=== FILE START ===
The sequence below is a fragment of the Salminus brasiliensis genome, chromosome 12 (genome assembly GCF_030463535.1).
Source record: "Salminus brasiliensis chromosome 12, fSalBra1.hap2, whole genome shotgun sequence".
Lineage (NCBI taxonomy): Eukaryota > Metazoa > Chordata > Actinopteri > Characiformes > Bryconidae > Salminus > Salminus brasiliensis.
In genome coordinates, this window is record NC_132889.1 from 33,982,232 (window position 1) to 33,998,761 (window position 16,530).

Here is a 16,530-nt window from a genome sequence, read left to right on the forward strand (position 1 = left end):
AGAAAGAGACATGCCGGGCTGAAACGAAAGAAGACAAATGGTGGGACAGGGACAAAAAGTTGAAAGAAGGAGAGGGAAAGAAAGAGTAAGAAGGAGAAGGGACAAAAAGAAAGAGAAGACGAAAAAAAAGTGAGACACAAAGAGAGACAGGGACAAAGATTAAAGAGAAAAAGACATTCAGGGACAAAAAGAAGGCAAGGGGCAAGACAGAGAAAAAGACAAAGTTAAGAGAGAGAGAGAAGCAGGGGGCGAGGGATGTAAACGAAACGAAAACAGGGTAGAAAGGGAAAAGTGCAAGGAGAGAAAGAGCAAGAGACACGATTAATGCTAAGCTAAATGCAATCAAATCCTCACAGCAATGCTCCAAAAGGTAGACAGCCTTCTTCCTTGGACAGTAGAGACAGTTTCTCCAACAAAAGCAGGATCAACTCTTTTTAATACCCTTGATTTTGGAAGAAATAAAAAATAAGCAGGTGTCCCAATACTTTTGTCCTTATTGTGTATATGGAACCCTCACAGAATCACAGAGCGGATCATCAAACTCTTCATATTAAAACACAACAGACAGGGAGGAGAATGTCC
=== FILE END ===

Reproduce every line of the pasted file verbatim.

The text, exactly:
The sequence below is a fragment of the Salminus brasiliensis genome, chromosome 12 (genome assembly GCF_030463535.1).
Source record: "Salminus brasiliensis chromosome 12, fSalBra1.hap2, whole genome shotgun sequence".
Lineage (NCBI taxonomy): Eukaryota > Metazoa > Chordata > Actinopteri > Characiformes > Bryconidae > Salminus > Salminus brasiliensis.
In genome coordinates, this window is record NC_132889.1 from 33,982,232 (window position 1) to 33,998,761 (window position 16,530).

Here is a 16,530-nt window from a genome sequence, read left to right on the forward strand (position 1 = left end):
AGAAAGAGACATGCCGGGCTGAAACGAAAGAAGACAAATGGTGGGACAGGGACAAAAAGTTGAAAGAAGGAGAGGGAAAGAAAGAGTAAGAAGGAGAAGGGACAAAAAGAAAGAGAAGACGAAAAAAAAGTGAGACACAAAGAGAGACAGGGACAAAGATTAAAGAGAAAAAGACATTCAGGGACAAAAAGAAGGCAAGGGGCAAGACAGAGAAAAAGACAAAGTTAAGAGAGAGAGAGAAGCAGGGGGCGAGGGATGTAAACGAAACGAAAACAGGGTAGAAAGGGAAAAGTGCAAGGAGAGAAAGAGCAAGAGACACGATTAATGCTAAGCTAAATGCAATCAAATCCTCACAGCAATGCTCCAAAAGGTAGACAGCCTTCTTCCTTGGACAGTAGAGACAGTTTCTCCAACAAAAGCAGGATCAACTCTTTTTAATACCCTTGATTTTGGAAGAAATAAAAAATAAGCAGGTGTCCCAATACTTTTGTCCTTATTGTGTATATGGAACCCTCACAGAATCACAGAGCGGATCATCAAACTCTTCATATTAAAACACAACAGACAGGGAGGAGAATGTCC